Gender and dramaturgy in Wale Ogunyemi’s Queen Amina of Zazzau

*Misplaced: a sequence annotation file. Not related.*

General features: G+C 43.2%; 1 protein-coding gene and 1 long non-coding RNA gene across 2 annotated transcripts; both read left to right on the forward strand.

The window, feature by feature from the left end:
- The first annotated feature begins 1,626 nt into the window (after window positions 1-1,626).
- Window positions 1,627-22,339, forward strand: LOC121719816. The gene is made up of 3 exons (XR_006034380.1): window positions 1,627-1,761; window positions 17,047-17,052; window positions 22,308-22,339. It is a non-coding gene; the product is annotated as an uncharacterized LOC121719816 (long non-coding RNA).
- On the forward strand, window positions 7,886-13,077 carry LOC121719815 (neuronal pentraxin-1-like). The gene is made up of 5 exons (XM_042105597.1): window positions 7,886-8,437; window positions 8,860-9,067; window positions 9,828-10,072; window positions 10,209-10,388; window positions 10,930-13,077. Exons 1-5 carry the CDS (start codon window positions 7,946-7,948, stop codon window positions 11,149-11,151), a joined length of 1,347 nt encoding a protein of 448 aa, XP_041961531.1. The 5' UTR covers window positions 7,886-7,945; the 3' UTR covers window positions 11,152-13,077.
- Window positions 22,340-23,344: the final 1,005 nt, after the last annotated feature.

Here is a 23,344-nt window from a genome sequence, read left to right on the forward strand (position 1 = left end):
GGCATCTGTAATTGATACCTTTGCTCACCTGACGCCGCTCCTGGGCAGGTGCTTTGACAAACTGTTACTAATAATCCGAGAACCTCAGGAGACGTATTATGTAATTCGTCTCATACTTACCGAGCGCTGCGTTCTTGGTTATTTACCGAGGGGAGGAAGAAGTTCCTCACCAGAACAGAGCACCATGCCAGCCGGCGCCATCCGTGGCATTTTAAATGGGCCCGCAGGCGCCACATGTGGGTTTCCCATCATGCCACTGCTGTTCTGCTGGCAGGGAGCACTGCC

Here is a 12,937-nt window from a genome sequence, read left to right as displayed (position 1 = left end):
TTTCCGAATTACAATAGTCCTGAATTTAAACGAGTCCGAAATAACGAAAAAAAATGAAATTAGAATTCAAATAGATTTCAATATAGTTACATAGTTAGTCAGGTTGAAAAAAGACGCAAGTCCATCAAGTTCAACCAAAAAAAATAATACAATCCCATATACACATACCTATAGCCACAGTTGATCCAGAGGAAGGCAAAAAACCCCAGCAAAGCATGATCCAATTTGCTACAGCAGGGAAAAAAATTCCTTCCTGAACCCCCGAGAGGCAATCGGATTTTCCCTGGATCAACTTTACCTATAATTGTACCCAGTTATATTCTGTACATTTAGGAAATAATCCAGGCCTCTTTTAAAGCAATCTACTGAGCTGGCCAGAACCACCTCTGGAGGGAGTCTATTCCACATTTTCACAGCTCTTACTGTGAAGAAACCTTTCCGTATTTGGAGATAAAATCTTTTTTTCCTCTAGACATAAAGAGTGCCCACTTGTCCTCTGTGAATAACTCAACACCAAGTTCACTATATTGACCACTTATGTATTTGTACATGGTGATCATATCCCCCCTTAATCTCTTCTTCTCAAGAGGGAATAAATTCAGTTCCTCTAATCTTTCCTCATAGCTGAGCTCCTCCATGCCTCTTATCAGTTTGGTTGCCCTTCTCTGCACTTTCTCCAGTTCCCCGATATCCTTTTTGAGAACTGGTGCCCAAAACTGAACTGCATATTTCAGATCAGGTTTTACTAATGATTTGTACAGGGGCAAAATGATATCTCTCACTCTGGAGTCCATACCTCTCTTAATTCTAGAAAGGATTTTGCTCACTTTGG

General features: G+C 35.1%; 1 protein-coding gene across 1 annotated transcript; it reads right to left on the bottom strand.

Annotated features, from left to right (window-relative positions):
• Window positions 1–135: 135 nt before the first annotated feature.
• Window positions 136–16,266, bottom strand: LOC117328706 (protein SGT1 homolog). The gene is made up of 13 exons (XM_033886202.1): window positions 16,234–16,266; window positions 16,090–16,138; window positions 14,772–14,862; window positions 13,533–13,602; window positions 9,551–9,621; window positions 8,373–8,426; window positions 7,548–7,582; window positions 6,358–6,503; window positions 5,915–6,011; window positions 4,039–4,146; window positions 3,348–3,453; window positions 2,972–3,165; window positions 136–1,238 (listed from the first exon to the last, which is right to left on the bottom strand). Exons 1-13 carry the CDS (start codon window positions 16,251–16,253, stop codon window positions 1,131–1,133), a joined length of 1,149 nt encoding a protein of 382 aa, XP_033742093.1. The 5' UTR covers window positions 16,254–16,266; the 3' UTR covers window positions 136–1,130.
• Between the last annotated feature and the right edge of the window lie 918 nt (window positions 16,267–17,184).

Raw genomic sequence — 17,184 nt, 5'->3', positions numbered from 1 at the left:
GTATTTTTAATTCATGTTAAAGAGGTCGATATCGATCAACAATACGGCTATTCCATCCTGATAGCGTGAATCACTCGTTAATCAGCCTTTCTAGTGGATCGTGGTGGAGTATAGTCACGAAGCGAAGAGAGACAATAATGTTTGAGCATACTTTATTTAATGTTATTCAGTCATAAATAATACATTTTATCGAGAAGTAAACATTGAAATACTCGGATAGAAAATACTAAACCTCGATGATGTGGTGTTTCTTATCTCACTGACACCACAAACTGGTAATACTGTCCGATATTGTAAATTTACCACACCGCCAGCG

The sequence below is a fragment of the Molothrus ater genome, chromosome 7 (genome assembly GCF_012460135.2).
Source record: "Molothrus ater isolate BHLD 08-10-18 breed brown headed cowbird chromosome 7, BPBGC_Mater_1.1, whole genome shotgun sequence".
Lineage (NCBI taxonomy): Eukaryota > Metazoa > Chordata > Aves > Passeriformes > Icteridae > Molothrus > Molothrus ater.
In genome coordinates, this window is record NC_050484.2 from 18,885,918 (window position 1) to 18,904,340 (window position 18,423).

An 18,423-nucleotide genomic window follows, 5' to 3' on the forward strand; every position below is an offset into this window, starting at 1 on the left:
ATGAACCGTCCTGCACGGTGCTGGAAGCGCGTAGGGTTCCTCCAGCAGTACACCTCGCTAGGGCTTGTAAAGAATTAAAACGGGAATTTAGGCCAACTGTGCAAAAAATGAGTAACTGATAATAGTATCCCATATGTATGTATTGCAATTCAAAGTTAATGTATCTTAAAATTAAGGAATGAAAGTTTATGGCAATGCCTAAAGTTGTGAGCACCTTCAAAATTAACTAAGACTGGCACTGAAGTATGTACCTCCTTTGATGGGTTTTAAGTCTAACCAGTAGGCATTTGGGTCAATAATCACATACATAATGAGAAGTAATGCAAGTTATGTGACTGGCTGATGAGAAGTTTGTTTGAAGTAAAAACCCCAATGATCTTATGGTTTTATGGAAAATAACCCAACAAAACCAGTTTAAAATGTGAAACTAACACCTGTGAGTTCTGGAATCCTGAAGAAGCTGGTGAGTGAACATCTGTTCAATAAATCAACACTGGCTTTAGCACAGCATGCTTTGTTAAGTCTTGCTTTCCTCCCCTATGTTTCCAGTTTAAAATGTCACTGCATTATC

Contrary to C. Okonjo-Ogunyemi's plays that had utilized Yoruba myths, which made critics like Omafume Onoge and G. G. Darah categorize him as a playwright dominated by a "mythopoeic consciousness", his Queen Amina of Zazzau makes an ideological rupture as he embraces history as his material. He attempts to restore the image of women not only as capable managers of resources but also as effective political and military leaders of their societies. This gender sensitivity of the playwright is explored through his dramaturgic devices that are contrived to question the patriarchal values ingrained in contemporary African societies. In his Queen Amina of Zazzau, the playwright consciously crafts his story around a female protagonist, Queen Amina, who defies the norms of society by refusing to marry and taking up the phallic toga of a warrior queen. Thus the playwright employs nonverbal tools to enhance his art.